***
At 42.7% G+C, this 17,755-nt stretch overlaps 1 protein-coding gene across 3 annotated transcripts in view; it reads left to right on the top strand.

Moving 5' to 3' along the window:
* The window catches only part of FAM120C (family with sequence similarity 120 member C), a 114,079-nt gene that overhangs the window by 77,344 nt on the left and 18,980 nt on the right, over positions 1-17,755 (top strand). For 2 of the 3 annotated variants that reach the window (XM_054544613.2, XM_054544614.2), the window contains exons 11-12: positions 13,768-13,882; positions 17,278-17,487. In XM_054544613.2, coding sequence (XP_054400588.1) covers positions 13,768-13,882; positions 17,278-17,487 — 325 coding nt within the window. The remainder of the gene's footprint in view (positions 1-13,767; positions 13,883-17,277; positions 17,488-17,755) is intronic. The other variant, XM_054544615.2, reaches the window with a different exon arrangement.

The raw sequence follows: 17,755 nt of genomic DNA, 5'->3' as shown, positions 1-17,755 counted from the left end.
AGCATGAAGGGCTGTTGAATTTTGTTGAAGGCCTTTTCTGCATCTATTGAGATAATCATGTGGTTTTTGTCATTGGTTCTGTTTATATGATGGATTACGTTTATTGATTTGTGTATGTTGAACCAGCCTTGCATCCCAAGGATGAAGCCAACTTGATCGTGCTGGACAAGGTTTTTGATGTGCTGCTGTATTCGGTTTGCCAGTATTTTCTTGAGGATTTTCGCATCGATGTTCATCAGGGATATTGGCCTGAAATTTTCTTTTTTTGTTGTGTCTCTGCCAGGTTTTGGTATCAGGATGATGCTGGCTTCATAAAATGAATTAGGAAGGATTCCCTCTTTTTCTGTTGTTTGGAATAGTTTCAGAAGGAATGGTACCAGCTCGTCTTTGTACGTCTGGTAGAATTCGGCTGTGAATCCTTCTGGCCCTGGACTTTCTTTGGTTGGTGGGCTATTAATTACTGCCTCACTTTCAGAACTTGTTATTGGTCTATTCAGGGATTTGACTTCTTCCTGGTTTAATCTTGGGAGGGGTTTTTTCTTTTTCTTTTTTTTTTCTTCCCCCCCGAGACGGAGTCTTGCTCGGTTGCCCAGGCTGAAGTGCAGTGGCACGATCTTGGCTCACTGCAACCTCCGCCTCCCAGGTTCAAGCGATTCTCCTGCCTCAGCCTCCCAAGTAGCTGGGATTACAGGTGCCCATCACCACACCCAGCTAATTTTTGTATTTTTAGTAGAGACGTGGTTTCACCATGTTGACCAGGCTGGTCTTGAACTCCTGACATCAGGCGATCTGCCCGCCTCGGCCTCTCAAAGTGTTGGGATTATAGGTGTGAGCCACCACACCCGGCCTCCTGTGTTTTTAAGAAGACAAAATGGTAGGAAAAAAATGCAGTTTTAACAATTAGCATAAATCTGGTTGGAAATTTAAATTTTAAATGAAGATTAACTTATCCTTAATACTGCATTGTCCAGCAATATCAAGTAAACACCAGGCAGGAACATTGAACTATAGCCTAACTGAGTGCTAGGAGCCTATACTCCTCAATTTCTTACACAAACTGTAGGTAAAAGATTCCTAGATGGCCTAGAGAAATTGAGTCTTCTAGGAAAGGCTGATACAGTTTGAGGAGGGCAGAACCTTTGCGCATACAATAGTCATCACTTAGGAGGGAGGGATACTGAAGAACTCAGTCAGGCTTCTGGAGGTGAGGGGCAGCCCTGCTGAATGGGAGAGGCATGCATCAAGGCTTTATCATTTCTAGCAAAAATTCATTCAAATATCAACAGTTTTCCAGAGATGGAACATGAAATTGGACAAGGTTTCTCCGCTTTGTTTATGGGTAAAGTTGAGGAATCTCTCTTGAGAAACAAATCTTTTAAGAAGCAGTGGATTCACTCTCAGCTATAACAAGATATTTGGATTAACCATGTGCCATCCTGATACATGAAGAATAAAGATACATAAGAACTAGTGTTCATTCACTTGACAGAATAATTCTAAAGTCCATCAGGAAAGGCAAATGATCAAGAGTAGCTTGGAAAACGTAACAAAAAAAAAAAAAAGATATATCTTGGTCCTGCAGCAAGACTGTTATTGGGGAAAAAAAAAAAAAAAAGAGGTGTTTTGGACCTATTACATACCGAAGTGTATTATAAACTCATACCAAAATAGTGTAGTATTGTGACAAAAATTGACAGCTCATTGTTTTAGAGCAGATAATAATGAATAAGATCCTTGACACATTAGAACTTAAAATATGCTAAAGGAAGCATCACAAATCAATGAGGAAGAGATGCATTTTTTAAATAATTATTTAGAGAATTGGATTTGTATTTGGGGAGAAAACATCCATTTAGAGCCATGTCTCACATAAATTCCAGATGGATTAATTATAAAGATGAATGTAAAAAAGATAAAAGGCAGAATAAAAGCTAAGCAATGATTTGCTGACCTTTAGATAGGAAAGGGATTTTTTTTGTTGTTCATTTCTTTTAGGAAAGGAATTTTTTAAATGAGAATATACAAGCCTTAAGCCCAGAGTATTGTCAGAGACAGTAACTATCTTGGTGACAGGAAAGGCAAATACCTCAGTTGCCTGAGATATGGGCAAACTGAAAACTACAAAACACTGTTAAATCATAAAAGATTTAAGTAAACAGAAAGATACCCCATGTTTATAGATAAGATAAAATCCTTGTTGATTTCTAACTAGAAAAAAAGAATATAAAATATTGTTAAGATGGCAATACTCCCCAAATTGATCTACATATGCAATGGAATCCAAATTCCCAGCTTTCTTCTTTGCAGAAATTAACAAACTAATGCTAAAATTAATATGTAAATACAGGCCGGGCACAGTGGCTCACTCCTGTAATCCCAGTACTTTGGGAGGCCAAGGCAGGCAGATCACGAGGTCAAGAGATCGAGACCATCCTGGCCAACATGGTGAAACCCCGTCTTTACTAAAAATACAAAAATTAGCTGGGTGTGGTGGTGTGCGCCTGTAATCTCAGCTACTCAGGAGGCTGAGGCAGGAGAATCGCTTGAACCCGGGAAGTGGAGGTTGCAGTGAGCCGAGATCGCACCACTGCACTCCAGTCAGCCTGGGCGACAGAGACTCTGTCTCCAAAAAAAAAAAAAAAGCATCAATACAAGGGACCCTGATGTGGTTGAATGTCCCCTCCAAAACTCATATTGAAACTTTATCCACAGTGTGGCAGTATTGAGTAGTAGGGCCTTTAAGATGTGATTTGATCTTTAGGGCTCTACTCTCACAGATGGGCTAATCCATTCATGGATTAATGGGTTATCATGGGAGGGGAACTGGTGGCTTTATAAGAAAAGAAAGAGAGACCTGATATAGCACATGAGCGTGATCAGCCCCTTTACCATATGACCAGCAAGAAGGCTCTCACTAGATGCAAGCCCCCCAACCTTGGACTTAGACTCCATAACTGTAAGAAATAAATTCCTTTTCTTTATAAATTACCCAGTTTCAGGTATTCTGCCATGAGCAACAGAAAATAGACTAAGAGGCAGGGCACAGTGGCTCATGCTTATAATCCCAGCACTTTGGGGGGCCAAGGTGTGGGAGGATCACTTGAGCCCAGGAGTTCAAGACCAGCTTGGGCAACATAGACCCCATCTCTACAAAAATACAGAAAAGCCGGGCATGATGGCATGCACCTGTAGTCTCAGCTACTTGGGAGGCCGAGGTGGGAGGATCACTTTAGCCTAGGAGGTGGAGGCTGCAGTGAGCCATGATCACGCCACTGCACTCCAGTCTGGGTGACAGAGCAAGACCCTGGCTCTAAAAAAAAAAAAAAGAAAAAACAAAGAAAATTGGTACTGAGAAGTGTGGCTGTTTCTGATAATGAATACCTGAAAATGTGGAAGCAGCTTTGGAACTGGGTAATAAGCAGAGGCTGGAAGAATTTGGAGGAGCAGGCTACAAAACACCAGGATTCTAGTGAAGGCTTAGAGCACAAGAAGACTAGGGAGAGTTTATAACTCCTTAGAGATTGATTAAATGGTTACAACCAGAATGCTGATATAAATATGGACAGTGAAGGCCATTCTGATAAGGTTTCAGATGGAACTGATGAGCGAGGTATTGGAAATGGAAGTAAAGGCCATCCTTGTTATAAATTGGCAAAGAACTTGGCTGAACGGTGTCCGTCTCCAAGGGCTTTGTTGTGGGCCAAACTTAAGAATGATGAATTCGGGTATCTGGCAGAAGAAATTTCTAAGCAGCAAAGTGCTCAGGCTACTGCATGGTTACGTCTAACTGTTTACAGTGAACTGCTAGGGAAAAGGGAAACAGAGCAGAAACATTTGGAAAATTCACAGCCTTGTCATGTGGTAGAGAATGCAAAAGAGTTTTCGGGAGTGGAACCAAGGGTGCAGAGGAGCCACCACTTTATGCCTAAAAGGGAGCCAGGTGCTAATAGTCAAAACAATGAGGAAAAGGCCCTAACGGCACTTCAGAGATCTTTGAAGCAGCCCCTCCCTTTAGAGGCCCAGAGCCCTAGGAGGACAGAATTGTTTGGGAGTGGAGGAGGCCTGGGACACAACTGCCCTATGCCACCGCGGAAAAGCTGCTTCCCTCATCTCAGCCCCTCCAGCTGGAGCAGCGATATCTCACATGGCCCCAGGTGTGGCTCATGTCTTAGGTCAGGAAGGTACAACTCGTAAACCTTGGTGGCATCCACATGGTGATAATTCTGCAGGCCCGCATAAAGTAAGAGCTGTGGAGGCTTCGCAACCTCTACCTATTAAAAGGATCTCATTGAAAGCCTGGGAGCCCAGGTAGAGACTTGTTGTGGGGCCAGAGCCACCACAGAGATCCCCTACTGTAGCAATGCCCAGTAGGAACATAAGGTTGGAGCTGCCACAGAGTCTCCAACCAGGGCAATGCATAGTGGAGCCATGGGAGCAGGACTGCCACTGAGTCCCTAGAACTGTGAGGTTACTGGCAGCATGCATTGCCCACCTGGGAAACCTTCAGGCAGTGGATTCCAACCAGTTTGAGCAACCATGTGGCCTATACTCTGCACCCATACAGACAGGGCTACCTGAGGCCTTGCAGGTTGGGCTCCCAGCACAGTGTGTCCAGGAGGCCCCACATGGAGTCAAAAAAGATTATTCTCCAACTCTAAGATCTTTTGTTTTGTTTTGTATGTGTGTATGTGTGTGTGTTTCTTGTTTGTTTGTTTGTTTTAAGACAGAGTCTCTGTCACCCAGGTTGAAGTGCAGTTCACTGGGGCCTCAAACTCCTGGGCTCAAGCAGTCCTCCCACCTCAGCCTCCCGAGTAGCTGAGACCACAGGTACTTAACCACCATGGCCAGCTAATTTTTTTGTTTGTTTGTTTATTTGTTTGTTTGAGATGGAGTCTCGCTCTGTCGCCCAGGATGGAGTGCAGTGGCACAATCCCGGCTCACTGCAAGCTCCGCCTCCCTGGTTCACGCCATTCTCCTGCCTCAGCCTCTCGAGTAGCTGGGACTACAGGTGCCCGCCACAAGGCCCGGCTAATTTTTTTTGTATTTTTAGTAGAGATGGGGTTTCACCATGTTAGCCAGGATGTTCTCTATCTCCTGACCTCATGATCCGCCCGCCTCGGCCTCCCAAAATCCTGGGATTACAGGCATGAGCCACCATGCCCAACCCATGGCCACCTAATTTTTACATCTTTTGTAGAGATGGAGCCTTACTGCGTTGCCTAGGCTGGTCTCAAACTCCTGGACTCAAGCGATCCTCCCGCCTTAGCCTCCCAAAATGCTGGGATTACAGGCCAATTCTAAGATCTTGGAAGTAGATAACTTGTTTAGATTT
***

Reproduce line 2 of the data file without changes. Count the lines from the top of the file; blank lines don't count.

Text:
Moving 5' to 3' along the window: